One of the greatest bands of all time came and went in the course of a few years, and it’s more than likely that you completely missed it. New York indie-rock quartet Paper and Sand produced the kind of music that you’d shell out a kidney for if it came to that.
The band self-released two full-length albums: Wolf at My Door (2007) and Thick as Thieves (2009). Not long after they split up in 2009, guitarist/vocalist Wil Farr announced a new group called Hurrah! A Bolt of Light! and the world made sense once again.
Farr’s new ensemble indulges Paper and Sand fans with the expert level of songwriting we’ve come to expect, but subs in some alt-country charm for the barbed hooks of his former gig. What results is that familiar raw energy that erupts in your heart and sears through your veins with a burn that’ll last for days … stoked with the added benefit of keys and a little bit of banjo. If anyone has ever told you that the banjo can’t rock, Hurrah! proves them utterly wrong.
Farr's pulpy vocals are met with those of Bridget Buscemi on Hello!, Hurrah!’s full-length debut album, strutting upon the stunning drum work of Kenny Shaw. Doug Drewes draws a steady bass line across the track list, while keyboardist Jacob Pleakis and guitarist Adam Gould round out the radiant roster.
Some songs reappear from the band’s 2010 self-titled EP. “Devil on my Shoulder” gets a starring role, as Farr’s vocals rip through the ruckus like a tornado crashing a barn dance. He sings with an intensity that’s palpable, putting a vise grip on your soul until it bursts at the apex — a veritable coup of sonic elements coming together to blow you away. And that’s not even the best part of the album (I’ll save that for last).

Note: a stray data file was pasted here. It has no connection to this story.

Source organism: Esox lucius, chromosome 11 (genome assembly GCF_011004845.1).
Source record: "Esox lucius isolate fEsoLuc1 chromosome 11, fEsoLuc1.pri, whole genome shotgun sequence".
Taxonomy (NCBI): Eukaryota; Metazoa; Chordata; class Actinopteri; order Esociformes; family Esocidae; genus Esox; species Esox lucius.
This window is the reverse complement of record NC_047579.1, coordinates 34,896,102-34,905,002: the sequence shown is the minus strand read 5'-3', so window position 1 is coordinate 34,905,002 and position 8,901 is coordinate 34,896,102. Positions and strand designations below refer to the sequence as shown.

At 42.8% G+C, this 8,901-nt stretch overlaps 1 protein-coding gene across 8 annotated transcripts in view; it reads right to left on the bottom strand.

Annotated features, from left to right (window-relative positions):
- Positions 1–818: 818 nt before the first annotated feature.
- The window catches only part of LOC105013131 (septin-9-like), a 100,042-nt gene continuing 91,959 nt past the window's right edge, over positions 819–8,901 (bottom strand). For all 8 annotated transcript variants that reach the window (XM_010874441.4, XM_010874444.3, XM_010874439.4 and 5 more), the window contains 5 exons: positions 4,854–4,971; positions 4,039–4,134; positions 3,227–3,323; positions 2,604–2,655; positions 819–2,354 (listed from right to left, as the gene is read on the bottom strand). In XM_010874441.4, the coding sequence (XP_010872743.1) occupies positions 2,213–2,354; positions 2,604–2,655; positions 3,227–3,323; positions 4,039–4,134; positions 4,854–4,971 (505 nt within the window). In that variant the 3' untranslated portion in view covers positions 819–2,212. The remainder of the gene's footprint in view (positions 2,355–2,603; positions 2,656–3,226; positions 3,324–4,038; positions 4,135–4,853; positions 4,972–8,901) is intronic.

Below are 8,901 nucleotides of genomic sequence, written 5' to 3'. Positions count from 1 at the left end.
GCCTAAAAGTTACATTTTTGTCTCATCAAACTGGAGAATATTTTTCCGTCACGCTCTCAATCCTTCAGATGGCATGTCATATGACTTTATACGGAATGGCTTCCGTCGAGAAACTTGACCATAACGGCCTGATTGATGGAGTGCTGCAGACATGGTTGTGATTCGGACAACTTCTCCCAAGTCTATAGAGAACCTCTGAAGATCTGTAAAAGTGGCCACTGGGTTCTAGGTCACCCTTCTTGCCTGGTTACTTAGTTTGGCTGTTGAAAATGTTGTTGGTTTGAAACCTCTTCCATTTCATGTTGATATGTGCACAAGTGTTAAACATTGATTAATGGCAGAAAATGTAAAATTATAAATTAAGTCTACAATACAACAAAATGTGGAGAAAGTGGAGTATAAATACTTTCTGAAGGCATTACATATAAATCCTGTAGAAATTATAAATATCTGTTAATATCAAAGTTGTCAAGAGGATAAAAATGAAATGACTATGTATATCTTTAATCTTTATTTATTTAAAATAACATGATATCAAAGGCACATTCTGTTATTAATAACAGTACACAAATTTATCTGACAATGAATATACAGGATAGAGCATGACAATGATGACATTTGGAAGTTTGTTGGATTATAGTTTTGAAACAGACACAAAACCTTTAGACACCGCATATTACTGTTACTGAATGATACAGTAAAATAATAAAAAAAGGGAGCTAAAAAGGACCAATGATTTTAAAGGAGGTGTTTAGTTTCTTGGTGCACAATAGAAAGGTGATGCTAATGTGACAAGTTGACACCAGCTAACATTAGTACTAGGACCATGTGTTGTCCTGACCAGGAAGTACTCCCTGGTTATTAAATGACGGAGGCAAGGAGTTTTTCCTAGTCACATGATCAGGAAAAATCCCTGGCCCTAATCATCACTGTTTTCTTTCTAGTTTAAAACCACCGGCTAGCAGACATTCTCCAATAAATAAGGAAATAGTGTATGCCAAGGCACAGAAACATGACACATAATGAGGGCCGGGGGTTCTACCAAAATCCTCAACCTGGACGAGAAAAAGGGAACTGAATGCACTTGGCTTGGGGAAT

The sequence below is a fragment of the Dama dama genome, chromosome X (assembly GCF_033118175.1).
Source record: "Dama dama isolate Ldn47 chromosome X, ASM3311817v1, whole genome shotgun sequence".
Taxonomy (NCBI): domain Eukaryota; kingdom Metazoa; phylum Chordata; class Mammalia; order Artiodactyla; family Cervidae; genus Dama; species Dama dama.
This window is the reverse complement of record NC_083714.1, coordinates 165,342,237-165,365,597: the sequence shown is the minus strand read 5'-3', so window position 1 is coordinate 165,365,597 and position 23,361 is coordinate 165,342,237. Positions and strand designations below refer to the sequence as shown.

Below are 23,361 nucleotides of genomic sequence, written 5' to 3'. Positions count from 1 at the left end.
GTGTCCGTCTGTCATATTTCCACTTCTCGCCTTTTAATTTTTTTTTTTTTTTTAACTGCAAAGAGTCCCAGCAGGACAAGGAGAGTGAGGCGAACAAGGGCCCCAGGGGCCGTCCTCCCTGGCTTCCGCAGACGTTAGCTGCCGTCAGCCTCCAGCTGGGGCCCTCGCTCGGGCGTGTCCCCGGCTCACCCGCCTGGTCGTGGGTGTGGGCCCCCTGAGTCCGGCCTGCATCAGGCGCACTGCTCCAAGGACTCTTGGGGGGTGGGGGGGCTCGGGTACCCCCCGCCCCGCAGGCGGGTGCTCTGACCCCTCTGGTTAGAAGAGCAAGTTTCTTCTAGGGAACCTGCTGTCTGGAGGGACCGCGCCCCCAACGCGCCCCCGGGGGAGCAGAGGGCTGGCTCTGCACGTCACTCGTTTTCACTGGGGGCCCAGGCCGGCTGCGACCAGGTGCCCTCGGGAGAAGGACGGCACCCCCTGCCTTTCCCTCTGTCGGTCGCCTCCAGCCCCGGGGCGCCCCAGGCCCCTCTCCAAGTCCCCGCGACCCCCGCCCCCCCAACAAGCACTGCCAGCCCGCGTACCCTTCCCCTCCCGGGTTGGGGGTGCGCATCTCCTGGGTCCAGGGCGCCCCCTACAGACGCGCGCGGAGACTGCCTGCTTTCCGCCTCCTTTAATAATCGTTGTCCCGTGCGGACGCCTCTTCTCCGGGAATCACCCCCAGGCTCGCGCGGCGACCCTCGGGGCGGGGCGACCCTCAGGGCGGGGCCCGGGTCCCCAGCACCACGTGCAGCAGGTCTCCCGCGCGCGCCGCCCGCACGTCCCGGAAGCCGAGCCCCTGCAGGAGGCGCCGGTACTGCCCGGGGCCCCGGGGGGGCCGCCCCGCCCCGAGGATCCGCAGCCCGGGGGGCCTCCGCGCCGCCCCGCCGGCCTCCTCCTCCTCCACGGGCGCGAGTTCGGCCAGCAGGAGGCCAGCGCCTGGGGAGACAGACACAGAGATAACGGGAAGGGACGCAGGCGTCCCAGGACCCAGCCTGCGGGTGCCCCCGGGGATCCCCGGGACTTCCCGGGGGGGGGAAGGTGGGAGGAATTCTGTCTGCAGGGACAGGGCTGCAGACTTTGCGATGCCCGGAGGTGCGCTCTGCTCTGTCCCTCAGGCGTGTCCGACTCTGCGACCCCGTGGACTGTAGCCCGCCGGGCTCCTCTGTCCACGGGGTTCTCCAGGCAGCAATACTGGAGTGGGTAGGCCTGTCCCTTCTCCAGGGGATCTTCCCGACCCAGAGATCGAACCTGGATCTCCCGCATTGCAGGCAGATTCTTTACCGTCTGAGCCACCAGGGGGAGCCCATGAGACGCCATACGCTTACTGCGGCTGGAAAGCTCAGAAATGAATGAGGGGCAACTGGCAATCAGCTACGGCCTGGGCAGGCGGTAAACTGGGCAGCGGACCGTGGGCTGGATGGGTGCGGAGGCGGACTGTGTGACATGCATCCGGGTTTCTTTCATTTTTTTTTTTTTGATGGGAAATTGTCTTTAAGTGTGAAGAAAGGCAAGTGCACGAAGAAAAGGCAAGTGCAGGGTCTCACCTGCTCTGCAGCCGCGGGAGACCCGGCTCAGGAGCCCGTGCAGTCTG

Hello! opens solid with “See You at the Bottom” — an easy introduction to what’s in store — but pockets its sweetest moves until after the warm-up. Farr’s Alabama roots surface on “Heart is Like a River,” putting country rock guitar in the forefront. “I Don’t Know Why” teases with tempo changes, playing out drummy verses against sinuous choruses, followed by “Everything You’ve Left Behind,” a sunny anthem custom-made to rouse a crowd.
Of all the shining moments that grace the 12-song album, the penultimate number flares like a flamethrower in the night. “One Drink” is a balls-out bar brawler that’ll send you straight to the moon. Be advised to listen to this song in a big open space, or you may end up tearing down walls in an adrenaline-fueled frenzy. Even the piano shreds on this monster as Farr hollers out “One drink is never enough, when you’re down on your luck, when you’re stuck in a rut.” Don’t be surprised if you need a neck brace after this one.